After a long wait for service, I gleefully ordered a pour of Sculpin, Ballast Point’s flagship. The definitive balanced West Coast IPA. I first tried this beer back in 2010, and have enjoyed it many times since, on tap and from cans and bottles. It’s a world-beater, a finely honed expression of hoppy deliciousness, redolent of the bright color and sunshine of coastal Southern California. When you visit the brewery, you order the beer you love most – it’s a known fact that the brewery taproom is always where a beer tastes its best.
Except in this case.
First up, look at the pictures of the pint I drank above. It’s a crystal clear burnished tawny, with a thin head – a head which skedaddled about 20 seconds after it was poured. Now Google images of Sculpin – you’ll see glasses filled with a delightfully bright amber beer, hazy with hop residue, and proudly topped by a thick, pillowy foam. That’s what the beer looks like when I pour it from a can (I’m a can snob) into a glass at home. In New York City! Yes, 3,000 miles away from the brewery, I get a better looking beer.
When I had sipped off the precarious top finger of the pint to prevent it spilling (look again at that image at the top of this page), I took a deep nose of the beer.
And got next to nothing. There was some straw-like hop aroma, but there was also a slightly tired bready maltiness, and a touch of metallic pine. Again, I’ve drunk Sculpin many times before, and I’m used to a wonderful symphony of hops: mango, lime, fresh cut grass, gentle pine and apricot, all balanced out by a slightly salty flour-like maltiness. This beer is hop-head heaven. Or at least it should be; the beer in my glass in the brewery taproom was not.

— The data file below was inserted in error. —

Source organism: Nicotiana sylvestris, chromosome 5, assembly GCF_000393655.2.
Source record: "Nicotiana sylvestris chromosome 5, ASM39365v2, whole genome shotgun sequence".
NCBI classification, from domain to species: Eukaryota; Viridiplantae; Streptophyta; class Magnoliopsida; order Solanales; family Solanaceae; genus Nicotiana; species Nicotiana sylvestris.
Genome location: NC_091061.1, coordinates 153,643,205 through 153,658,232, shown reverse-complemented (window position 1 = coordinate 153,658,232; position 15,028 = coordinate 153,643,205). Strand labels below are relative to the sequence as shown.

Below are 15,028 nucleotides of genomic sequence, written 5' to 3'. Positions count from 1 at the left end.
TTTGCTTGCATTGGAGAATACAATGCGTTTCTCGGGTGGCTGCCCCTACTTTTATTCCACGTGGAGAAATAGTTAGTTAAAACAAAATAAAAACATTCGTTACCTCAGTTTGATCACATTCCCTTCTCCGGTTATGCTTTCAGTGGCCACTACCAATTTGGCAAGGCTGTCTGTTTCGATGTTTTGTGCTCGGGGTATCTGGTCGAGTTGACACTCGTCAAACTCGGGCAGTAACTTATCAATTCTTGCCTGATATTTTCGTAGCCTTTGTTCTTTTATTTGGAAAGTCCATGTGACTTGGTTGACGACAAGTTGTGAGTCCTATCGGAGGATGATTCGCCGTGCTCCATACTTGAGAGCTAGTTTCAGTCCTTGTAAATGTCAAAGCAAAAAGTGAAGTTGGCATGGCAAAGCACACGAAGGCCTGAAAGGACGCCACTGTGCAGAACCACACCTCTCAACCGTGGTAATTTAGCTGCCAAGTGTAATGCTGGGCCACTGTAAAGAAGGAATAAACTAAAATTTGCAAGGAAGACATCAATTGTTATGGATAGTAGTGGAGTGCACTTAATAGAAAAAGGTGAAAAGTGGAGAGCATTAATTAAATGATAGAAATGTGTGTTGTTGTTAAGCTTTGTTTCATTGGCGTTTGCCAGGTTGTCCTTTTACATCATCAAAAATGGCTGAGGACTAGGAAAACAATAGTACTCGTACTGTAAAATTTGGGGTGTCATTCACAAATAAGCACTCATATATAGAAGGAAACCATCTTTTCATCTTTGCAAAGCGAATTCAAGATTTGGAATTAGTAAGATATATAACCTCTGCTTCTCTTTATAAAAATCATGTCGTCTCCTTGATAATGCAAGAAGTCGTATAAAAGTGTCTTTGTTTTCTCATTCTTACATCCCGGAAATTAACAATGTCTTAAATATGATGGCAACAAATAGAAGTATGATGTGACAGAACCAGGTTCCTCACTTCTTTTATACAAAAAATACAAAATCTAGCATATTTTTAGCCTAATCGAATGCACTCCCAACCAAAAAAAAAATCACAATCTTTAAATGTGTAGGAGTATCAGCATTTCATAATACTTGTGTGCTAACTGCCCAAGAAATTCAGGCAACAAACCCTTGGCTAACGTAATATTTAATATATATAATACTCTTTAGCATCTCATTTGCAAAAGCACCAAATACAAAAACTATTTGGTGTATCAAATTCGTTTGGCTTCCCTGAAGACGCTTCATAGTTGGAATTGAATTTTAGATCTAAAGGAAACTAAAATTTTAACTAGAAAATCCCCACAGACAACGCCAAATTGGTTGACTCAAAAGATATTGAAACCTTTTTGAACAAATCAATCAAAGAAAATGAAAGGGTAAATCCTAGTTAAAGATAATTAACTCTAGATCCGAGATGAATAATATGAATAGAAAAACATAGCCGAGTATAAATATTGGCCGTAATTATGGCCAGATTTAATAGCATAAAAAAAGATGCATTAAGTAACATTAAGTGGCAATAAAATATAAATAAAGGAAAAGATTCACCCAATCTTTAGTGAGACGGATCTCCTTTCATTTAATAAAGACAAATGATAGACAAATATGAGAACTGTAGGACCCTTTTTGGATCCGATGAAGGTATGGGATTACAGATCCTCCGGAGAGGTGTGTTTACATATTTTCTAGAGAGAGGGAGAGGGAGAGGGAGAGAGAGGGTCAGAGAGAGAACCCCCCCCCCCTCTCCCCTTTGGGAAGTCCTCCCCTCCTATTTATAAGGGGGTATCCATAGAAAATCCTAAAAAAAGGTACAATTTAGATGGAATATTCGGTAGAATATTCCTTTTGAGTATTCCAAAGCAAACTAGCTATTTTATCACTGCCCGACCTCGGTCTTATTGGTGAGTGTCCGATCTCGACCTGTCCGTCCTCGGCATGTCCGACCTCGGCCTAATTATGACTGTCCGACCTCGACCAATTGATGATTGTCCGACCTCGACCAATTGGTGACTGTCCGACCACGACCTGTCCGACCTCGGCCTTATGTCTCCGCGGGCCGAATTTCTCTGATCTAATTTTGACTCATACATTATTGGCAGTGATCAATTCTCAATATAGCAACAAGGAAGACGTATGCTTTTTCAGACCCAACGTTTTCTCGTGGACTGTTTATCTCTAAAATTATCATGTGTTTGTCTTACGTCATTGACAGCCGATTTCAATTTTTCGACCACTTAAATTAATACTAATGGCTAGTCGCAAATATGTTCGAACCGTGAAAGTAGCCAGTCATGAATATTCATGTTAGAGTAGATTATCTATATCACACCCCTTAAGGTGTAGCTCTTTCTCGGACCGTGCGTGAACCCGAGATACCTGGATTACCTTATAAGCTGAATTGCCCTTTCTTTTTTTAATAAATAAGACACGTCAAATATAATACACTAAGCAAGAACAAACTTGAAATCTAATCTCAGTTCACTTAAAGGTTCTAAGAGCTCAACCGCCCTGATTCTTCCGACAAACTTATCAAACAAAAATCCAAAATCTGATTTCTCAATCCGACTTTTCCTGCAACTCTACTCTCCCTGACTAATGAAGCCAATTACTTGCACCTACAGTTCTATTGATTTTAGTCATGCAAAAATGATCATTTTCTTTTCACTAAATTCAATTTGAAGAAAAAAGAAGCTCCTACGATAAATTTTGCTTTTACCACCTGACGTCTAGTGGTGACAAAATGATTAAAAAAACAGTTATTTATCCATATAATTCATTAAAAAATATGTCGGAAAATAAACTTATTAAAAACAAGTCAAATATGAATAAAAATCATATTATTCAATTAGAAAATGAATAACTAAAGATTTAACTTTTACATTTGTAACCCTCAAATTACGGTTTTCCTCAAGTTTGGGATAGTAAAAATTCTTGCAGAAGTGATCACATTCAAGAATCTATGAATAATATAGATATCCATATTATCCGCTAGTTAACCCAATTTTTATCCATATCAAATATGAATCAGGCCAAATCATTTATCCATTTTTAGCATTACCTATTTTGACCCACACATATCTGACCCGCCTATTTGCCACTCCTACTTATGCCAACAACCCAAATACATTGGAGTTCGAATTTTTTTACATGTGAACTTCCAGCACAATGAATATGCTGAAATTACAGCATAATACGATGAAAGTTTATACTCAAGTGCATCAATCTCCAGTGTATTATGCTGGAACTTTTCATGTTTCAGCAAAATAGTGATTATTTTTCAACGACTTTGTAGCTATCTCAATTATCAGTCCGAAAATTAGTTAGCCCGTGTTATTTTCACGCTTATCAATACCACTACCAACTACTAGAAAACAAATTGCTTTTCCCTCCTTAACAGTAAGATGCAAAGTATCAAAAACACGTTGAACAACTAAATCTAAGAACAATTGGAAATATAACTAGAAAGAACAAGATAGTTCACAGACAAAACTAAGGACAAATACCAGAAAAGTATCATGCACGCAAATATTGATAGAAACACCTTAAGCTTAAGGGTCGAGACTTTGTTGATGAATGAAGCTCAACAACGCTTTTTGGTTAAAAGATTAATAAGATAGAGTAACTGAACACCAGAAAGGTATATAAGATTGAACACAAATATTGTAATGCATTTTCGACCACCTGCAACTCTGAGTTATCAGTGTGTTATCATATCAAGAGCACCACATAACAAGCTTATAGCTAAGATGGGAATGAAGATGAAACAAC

Now I’m not calling myself a Randy Mosher-esque beer-tasting samurai, but, with all due humility, I am a Certified Cicerone®, and I passed my tasting section pretty comfortably. I have critically tasted hundreds if not thousands of beers.
This beer was old. Not ancient by any means, but at least six or seven weeks. And for a beer that’s been heavily dry-hopped, that’s a long time. Did that feel weird while sipping the stuff in the very place it had been expertly made by one of the best brewing teams in the industry? You betcha.
Suddenly, like the scene in a movie where a character realizes he’s been drugged, the chatter of the post-work wine-drinkers around me grew to a deafening crescendo, and my eyes desperately darted from side to side seeking the reassuring presence of a plaid-shirted brewer hauling a sack of malt, only to find the branded Hawaiian shirts of the clean-shaven bar tenders. I had not cycled up seemingly endless hills and across busy freeways for this.
I’m being a bit harsh of course, but disappointing experiences are always the more bitter when one’s expectations are high.
Ballast Point is one of the most authentic, powerful brands in beer. This is the brand that was bought last year by Constellation Brands for – Dr Evil pinky to lower lip time – one billion dollars. This deal shook the global drinks industry like a high magnitude earthquake, such was its boldness and scale. (Ballast Point was started by two homebrewers – in the backyard of a homebrew shop – in 1996, and until about five years ago was a minnow of a microbrewery.) This. Place. Makes. Great. Beer. Dammit!
I could and perhaps should have complained, and ordered another beer. Who knows how a keg at the bar had become oxidized, or was too old to tap. But – owing to the demon bike ride – we were running a trifle late, so I settled my tab and struggled through about half my beer before leaving through the gift shop.
On the way out, as yet more folks arrived to kick start their Friday evening, I was lifted from my gloom by some pretty opportunistic marketing by neighboring Reckless Brewing Co. It made me smile. “Probably should have gone there,” I only half joked to my wife.
Then we saddled up and rode off into the sunshine. There were fresher pints of IPA to be had elsewhere in San Diego county.